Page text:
The role of data
Data at the community, state, and national levels can illuminate race-based disparities in the sentencing, incarceration, and all aspects of the criminal justice system. To inform efforts for a more equitable justice system, advocacy organizations, policymakers, and district attorneys offices are using data to understand where racial bias exists in the system, and push for solutions and policies to eliminate it.
Why it matters
While racial disparities inequities exist within every level of the justice system, it’s necessary to look to the root cause of disparities in justice involvement—arrests and sentencing—to understand how to make progress. From local police departments disproportionately arresting people of color to race-based disparities in sentencing, building a more equitable justice system starts from the ground up. Local data can expose harmful trends at the local level so advocates and decision-makers can be empowered to make change.
Data in Action
USAFacts: Racial Disparities in Policing
Through this data from USA Facts, viewers can explore racial disparities in policing-related outcomes, including arrests by race, age, and offense. Delve into the data to explore differences across geographies, and compare state-level policing outcomes with crime rates.Explore the data
More datasets to explore on justice
Our advisors recommend the below datasets to explore trends in policing, justice system involvement, incarceration, and more. Coming soon: These datasets will be shaped and ready for analysis in Tableau.
Have datasets you would like added to this list, or prioritized for workability in Tableau? Visit the dedicated Tableau Community Forum to suggest.
Measures for Justice: Data on numerous justice system metrics
Measures for Justice is creating an actionable data portal where activists and organizers can access data on a number of indicators related to the justice system, from sentence length to arrest data by race.
Campaign Zero: Police violence data by race and geography
The federal government does not collect robust data on police violence, and police departments are not mandated to provide this information. Mapping Police Violence, an initiative of Campaign Zero, aims to provide a complete dataset on police violence in the U.S.
Police Data Initiative: Data on law enforcement indicators
The Police Data Initiative works with law enforcement departments who have released datasets on a number of indicators, from complaints against officers to community engagement. So far, the initiative includes 130 departments and over 200 datasets.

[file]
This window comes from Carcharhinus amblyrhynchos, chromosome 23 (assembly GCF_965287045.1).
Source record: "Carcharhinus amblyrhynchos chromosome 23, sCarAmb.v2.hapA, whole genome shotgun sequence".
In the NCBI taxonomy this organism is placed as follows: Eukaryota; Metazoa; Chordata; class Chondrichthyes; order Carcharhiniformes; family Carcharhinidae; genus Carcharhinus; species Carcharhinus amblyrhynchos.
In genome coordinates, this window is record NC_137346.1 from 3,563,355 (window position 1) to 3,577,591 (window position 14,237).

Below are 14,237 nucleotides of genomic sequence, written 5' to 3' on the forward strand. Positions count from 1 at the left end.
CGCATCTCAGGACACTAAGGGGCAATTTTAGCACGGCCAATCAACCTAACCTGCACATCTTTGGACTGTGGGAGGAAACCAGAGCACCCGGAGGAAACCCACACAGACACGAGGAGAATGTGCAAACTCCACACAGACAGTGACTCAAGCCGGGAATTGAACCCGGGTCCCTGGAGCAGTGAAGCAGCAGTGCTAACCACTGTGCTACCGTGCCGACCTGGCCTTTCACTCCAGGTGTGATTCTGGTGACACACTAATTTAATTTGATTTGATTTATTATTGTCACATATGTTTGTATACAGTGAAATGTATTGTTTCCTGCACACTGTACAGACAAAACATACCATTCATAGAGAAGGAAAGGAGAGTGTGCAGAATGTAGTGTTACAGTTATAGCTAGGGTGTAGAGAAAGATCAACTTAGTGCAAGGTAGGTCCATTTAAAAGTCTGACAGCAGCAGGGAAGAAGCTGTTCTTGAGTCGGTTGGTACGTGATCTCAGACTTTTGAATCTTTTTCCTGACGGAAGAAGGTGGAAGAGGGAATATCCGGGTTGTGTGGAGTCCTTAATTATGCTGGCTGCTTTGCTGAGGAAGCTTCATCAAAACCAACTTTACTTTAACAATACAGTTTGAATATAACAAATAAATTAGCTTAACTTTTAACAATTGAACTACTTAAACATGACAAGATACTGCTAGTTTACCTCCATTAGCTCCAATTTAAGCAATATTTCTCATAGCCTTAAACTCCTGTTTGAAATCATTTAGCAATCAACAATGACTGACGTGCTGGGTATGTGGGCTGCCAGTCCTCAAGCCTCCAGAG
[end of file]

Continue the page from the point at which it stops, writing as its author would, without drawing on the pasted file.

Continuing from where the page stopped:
The Stanford Open Policing Project: Robust traffic stop data
On average, police officers in the U.S. make over 50,000 traffic stops per day. The team at Stanford Open Policing Project is collecting, analyzing, and sharing data on stops and outcomes: The dataset currently contains over 200 million records.
Prison Policy Initiative: Data on incarcerated populations by race
Disaggregated data on the incarcerated population by race/ethnicity is critical for understanding disparities. Prison Policy Initiative has made this data (current as of the 2010 Census) available for download and analysis.
Fatal Encounters: Data on police-related deaths
This publicly maintained dataset collects and categorizes every interaction between a member of the public and a police officer that results in a fatality, including officer involved shootings, but also suicides, fatal motor vehicle accidents, and accidental deaths. The data is extensively researched and includes information about the race, age, and location of each person in the data.
Federal Bureau of Investigation: National database on crime incidents
The FBI collects this data on arrests and incidents that is reported on a voluntary basis by law enforcement agencies in the U.S. Data on arrests includes the race of the person arrested, and data on some crimes include the race of the victim to allow for racial disparities in police arrest activity and crime victimization to be analyzed and linked by geographic region as well.
Learn more about race, justice and data in the US
Improving crime data collection
Amy Bach, CEO of partner organization Measures for Justice, writes that more robust data collection on policing and justice is essential for understanding how policing affects communities.
Fighting bias by measuring it
Center for Policing Equity CEO Philip Atiba Goff discusses how the organization is working with communities and police departments to create data-driven progress.
Identifying trends in policing
Sam Sinyangwe of Mapping Police Violence writes in FiveThirtyEight about what their data shows on the geography of police violence in the U.S.
The Racial Equity Data Hub, hosted by Tableau Foundation, is a work in progress. Your feedback is welcome as the Hub continues to evolve. Visit the dedicated Tableau Community Forum to offer feedback, ask questions, and meet others interested in working with data for racial equity and justice.